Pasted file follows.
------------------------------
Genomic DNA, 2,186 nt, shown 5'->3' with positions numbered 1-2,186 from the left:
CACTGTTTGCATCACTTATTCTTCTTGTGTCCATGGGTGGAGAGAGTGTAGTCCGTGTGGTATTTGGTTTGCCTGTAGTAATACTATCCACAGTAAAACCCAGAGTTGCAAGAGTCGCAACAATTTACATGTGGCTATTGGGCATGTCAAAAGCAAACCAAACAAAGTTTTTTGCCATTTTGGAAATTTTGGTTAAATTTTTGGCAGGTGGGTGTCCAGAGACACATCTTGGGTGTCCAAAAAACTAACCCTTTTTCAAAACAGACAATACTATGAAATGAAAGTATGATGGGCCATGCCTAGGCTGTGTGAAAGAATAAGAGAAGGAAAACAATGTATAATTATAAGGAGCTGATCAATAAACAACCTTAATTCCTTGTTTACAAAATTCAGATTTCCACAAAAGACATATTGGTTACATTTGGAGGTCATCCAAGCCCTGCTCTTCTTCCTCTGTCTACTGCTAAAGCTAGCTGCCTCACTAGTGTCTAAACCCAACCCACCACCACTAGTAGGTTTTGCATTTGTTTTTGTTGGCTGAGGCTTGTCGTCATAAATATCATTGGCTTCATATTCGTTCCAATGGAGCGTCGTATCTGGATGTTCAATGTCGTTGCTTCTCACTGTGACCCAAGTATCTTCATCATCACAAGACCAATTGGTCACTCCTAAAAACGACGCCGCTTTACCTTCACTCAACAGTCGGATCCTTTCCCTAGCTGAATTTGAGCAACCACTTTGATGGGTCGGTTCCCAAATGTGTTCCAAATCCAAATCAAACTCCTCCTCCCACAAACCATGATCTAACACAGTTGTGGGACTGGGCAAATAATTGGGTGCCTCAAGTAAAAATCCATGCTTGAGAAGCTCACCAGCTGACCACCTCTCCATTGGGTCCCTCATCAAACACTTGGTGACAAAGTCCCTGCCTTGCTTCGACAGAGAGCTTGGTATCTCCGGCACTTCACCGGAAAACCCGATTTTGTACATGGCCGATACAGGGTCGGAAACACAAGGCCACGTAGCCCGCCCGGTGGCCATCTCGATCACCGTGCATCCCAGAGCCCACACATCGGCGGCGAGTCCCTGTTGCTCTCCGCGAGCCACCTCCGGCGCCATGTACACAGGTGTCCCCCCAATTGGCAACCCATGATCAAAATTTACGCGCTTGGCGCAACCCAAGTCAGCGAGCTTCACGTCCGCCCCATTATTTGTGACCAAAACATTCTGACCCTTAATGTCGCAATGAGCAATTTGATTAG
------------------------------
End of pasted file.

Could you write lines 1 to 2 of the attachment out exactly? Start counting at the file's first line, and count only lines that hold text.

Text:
Genomic DNA, 2,186 nt, shown 5'->3' with positions numbered 1-2,186 from the left:
CACTGTTTGCATCACTTATTCTTCTTGTGTCCATGGGTGGAGAGAGTGTAGTCCGTGTGGTATTTGGTTTGCCTGTAGTAATACTATCCACAGTAAAACCCAGAGTTGCAAGAGTCGCAACAATTTACATGTGGCTATTGGGCATGTCAAAAGCAAACCAAACAAAGTTTTTTGCCATTTTGGAAATTTTGGTTAAATTTTTGGCAGGTGGGTGTCCAGAGACACATCTTGGGTGTCCAAAAAACTAACCCTTTTTCAAAACAGACAATACTATGAAATGAAAGTATGATGGGCCATGCCTAGGCTGTGTGAAAGAATAAGAGAAGGAAAACAATGTATAATTATAAGGAGCTGATCAATAAACAACCTTAATTCCTTGTTTACAAAATTCAGATTTCCACAAAAGACATATTGGTTACATTTGGAGGTCATCCAAGCCCTGCTCTTCTTCCTCTGTCTACTGCTAAAGCTAGCTGCCTCACTAGTGTCTAAACCCAACCCACCACCACTAGTAGGTTTTGCATTTGTTTTTGTTGGCTGAGGCTTGTCGTCATAAATATCATTGGCTTCATATTCGTTCCAATGGAGCGTCGTATCTGGATGTTCAATGTCGTTGCTTCTCACTGTGACCCAAGTATCTTCATCATCACAAGACCAATTGGTCACTCCTAAAAACGACGCCGCTTTACCTTCACTCAACAGTCGGATCCTTTCCCTAGCTGAATTTGAGCAACCACTTTGATGGGTCGGTTCCCAAATGTGTTCCAAATCCAAATCAAACTCCTCCTCCCACAAACCATGATCTAACACAGTTGTGGGACTGGGCAAATAATTGGGTGCCTCAAGTAAAAATCCATGCTTGAGAAGCTCACCAGCTGACCACCTCTCCATTGGGTCCCTCATCAAACACTTGGTGACAAAGTCCCTGCCTTGCTTCGACAGAGAGCTTGGTATCTCCGGCACTTCACCGGAAAACCCGATTTTGTACATGGCCGATACAGGGTCGGAAACACAAGGCCACGTAGCCCGCCCGGTGGCCATCTCGATCACCGTGCATCCCAGAGCCCACACATCGGCGGCGAGTCCCTGTTGCTCTCCGCGAGCCACCTCCGGCGCCATGTACACAGGTGTCCCCCCAATTGGCAACCCATGATCAAAATTTACGCGCTTGGCGCAACCCAAGTCAGCGAGCTTCACGTCCGCCCCATTATTTGTGACCAAAACATTCTGACCCTTAATGTCGCAATGAGCAATTTGATTAG